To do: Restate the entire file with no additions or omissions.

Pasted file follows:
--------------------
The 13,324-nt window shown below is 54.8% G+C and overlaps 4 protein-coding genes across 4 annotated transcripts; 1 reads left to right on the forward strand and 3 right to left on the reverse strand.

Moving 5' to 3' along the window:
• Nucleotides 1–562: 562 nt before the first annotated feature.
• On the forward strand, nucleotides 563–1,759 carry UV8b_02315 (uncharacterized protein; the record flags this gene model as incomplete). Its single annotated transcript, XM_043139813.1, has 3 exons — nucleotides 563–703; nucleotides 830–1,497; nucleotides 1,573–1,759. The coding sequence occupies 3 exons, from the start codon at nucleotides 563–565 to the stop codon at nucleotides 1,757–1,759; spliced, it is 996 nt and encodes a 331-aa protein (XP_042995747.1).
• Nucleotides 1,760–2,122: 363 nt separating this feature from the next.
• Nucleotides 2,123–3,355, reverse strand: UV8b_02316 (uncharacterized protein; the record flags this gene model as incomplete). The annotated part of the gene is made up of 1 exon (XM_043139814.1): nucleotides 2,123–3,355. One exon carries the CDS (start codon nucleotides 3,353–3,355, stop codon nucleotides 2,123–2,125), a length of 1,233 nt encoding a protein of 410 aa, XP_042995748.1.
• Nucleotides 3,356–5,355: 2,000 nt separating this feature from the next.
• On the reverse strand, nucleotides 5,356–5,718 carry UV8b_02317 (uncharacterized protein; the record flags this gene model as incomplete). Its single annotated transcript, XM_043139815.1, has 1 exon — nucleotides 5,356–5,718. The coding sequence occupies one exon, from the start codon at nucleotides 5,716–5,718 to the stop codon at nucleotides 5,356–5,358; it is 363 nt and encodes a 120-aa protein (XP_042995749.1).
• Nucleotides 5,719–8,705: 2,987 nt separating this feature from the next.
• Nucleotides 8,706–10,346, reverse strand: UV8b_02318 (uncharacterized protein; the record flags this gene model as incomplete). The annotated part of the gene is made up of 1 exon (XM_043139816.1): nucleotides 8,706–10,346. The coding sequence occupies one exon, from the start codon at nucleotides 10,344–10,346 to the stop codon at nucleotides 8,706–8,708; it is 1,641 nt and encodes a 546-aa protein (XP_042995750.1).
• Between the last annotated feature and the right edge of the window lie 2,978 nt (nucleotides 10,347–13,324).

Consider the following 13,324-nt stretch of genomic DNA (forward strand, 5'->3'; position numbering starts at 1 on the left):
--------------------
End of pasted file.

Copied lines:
The 13,324-nt window shown below is 54.8% G+C and overlaps 4 protein-coding genes across 4 annotated transcripts; 1 reads left to right on the forward strand and 3 right to left on the reverse strand.

Moving 5' to 3' along the window:
• Nucleotides 1–562: 562 nt before the first annotated feature.
• On the forward strand, nucleotides 563–1,759 carry UV8b_02315 (uncharacterized protein; the record flags this gene model as incomplete). Its single annotated transcript, XM_043139813.1, has 3 exons — nucleotides 563–703; nucleotides 830–1,497; nucleotides 1,573–1,759. The coding sequence occupies 3 exons, from the start codon at nucleotides 563–565 to the stop codon at nucleotides 1,757–1,759; spliced, it is 996 nt and encodes a 331-aa protein (XP_042995747.1).
• Nucleotides 1,760–2,122: 363 nt separating this feature from the next.
• Nucleotides 2,123–3,355, reverse strand: UV8b_02316 (uncharacterized protein; the record flags this gene model as incomplete). The annotated part of the gene is made up of 1 exon (XM_043139814.1): nucleotides 2,123–3,355. One exon carries the CDS (start codon nucleotides 3,353–3,355, stop codon nucleotides 2,123–2,125), a length of 1,233 nt encoding a protein of 410 aa, XP_042995748.1.
• Nucleotides 3,356–5,355: 2,000 nt separating this feature from the next.
• On the reverse strand, nucleotides 5,356–5,718 carry UV8b_02317 (uncharacterized protein; the record flags this gene model as incomplete). Its single annotated transcript, XM_043139815.1, has 1 exon — nucleotides 5,356–5,718. The coding sequence occupies one exon, from the start codon at nucleotides 5,716–5,718 to the stop codon at nucleotides 5,356–5,358; it is 363 nt and encodes a 120-aa protein (XP_042995749.1).
• Nucleotides 5,719–8,705: 2,987 nt separating this feature from the next.
• Nucleotides 8,706–10,346, reverse strand: UV8b_02318 (uncharacterized protein; the record flags this gene model as incomplete). The annotated part of the gene is made up of 1 exon (XM_043139816.1): nucleotides 8,706–10,346. The coding sequence occupies one exon, from the start codon at nucleotides 10,344–10,346 to the stop codon at nucleotides 8,706–8,708; it is 1,641 nt and encodes a 546-aa protein (XP_042995750.1).
• Between the last annotated feature and the right edge of the window lie 2,978 nt (nucleotides 10,347–13,324).

Consider the following 13,324-nt stretch of genomic DNA (forward strand, 5'->3'; position numbering starts at 1 on the left):